CAAR Real Estate Weekly
By Joanne DiMaggio
On June 9 and 10th, you can once again experience the sounds and sites of The Battle of Trevilian Station, the largest all-cavalry battle of the Civil War. Taking place in western Louisa County, the reenactment of this most historic event serves as the catalyst to bring throngs of people into Louisa County.
This year is the 148th anniversary of the battle. On Saturday, June 9 from 10:00 a.m. to 4:00 p.m. and Sunday, June 10, from 10:00 a.m. to 3:00 p.m. the action will take place at Bracketts Farm, 1117 Nolting Road in Louisa. Audiences will experience exciting cavalry battles and drills, home tours, living history demonstrations, see a field hospital, and be entertained. Spectator Admission is Adults (Ages 16 and Above): $10 for one day, $15 for two days and Children (Ages 4-15): $5 for one day; $8 for two days.
The re-enactments give area residents a chance to “show off” their beautiful piece of Virginia and share why the quality of life in Louisa makes it a wonderful place to live.
Located in the rolling Central Piedmont region near the heart of Virginia, Louisa County is within 500 miles of one-half of the nation’s population. With a population of close to 33,000 people and two incorporated towns: Louisa, which is the county seat, and Mineral, Louisa County’s 514 square miles are predominantly farm and forests, mixed with business, industrial, and residential properties. Although considered an agricultural and rural residential county, it is one of the more rapidly growing counties in Virginia.
A Great Place To Raise a Family
With a wide range of community events, classic country living in historic homes or modern ones around the county or on Lake Anna, and easy connections to additional shopping, arts, and entertainment, Louisa County offers a wonderful alternative to live, work, and raise a family.
“You can describe Louisa County’s quality of life, economic vitality and housing opportunities in one word, diversity,” said James Dickerson of RE/MAX Assured Properties. “I love showing Louisa County real estate to buyers relocating to the area since we have homes in three golf course communities (soon to be four with the addition of Cutalong at Lake Anna), multiple waterfront communities, mini-farms to 100+ acres estates, starter homes to luxury homes, gated and un-gated neighborhoods, etc., plus lots of available land parcels of varying size for new construction custom homes. Buyers not already familiar with Louisa County are wowed by the number of housing options.”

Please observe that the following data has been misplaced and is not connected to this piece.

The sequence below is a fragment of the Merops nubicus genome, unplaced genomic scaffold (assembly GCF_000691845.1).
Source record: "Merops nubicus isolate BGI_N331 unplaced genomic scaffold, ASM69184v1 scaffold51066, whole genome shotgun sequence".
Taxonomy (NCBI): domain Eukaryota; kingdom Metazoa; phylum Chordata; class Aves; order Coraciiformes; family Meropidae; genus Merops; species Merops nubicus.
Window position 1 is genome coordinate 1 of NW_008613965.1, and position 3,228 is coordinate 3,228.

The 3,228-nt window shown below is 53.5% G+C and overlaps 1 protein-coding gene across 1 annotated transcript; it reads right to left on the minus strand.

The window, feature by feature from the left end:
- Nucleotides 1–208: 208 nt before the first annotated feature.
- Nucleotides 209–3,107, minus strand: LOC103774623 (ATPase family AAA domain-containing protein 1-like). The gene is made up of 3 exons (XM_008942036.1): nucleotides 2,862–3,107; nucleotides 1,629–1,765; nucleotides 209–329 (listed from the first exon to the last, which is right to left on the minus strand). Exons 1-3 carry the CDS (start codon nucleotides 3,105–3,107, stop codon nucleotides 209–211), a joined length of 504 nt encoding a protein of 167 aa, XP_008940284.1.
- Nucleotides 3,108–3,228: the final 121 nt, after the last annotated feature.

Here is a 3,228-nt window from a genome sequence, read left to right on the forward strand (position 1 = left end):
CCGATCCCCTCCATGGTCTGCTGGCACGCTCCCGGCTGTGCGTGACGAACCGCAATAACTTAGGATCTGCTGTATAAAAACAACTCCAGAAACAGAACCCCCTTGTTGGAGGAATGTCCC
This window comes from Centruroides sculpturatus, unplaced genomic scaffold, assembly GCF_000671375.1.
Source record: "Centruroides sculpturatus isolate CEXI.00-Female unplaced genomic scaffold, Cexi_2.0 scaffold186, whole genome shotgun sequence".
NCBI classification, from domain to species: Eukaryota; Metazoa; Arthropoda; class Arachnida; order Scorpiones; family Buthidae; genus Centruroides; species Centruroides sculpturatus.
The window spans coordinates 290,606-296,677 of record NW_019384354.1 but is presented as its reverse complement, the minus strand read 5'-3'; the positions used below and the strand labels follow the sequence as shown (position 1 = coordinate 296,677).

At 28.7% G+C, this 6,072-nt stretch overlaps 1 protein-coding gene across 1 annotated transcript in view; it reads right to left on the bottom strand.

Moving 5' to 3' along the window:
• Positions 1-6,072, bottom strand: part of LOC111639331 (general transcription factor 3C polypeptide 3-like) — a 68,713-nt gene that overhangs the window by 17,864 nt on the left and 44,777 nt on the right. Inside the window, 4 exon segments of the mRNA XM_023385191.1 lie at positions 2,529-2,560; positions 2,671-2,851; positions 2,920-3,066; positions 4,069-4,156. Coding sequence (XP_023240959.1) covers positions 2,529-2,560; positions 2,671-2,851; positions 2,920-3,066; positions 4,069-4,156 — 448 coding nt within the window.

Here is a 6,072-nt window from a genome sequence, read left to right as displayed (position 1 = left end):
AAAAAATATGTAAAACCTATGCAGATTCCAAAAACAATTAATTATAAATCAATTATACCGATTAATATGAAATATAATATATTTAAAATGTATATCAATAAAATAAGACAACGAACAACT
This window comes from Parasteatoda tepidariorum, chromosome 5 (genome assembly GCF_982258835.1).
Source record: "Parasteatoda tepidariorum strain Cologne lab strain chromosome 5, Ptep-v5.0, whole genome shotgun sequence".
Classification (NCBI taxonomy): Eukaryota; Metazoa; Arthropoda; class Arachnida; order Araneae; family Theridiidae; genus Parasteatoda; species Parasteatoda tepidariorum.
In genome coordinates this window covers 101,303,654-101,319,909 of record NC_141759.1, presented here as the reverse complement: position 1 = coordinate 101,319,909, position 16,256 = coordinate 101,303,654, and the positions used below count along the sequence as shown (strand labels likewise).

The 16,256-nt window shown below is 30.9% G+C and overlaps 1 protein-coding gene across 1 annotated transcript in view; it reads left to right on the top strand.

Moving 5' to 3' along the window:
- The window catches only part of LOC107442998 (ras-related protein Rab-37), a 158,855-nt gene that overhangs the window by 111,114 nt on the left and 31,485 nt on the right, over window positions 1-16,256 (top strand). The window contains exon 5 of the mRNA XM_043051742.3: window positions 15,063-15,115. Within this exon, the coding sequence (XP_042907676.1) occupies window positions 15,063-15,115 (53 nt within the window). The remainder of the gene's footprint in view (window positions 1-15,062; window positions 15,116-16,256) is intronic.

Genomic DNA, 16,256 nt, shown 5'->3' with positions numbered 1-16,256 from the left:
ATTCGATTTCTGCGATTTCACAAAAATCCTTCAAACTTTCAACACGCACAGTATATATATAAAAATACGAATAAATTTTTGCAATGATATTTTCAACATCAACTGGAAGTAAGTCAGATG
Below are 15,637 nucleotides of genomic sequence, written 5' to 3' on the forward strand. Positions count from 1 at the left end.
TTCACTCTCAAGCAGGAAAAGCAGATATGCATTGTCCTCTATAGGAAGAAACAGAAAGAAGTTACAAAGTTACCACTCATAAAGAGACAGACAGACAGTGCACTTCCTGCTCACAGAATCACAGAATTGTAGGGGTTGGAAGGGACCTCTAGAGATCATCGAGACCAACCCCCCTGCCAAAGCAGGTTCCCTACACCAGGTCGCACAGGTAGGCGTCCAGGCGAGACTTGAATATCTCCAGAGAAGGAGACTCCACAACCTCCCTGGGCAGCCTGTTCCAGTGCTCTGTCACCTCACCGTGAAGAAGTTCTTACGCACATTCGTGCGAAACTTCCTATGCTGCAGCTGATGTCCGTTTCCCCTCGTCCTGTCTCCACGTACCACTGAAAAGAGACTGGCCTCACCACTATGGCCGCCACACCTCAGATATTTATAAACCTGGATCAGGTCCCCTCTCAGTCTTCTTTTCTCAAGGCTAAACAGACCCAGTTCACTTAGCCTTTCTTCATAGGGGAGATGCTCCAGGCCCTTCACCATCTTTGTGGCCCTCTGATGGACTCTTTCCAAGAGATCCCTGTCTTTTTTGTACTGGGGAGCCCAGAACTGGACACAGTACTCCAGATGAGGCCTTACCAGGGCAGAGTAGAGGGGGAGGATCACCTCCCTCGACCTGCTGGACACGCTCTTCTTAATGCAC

Historic Downtown Louisa still has a charming village atmosphere where browsers can shop and dine. Stores, churches, offices, and residences, some dating from the 18th century, create a back-to-the-past ambiance. For those interested in the area’s history, the Historical Society Museum showcases memorabilia from another era. If your family has roots in the county, family genealogies can be researched in the records of the Louisa County Courthouse. In addition, there is The Green Springs National Historic Landmark District that encompasses 14,000 acres of fertile agricultural land and more than 250 original eighteenth and nineteenth century homes, barns and other outbuildings.
Recreation is plentiful. “The county calendar is filled with community fairs, parades, and events (music festivals, historical reenactments & presentations, winery events, fish fries, barbeque fundraisers, Relay for Life, youth sports, farmers markets, etc.) based around the seasons and holidays,” said Dickerson. “Every weekend you can find a fun event with the challenge often being which event to enjoy from the numerous offerings.”
The jewel of Louisa County’s recreational treasure chest is Lake Anna. The lake is approximately 17 miles long containing 13,000 acres of clean water for boating and fishing. “Louisa County has always been known for the hunting and fishing opportunities available across the county plus canoeing and kayaking the rivers and lakes,” said Dickerson.
Industrial developments continue to grow. “In addition to the traditionally rural farming and timber based economies that have supported families for years, Louisa’s Industrial Development Authority and the Board of Supervisors worked towards the future, recruiting and helping businesses across the county from Lake Anna to Gordonsville to Zion Crossroads to the Industrial Air Park to Shannon Hill and pretty much everywhere in between,” said Dickerson. “The businesses (manufacturing, hospitality, retail, and service) provide jobs helping to keep many of our high school graduates from fleeing the county in search of jobs.”
Dickerson, who has lived in Louisa since the early 1970s, continues to meet new people and find new activities around the county. “ Louisa County has always had a strong sense of community pride with neighbors coming together to help neighbors. This was exemplified to the nation after last year’s earthquake as citizens, churches, social organizations, business and local government came together to help displaced schools, homeowners and renters.”
Dickerson ended by saying: “Diversity really does sum up the economic vitality, quality of life and housing found in Louisa County.”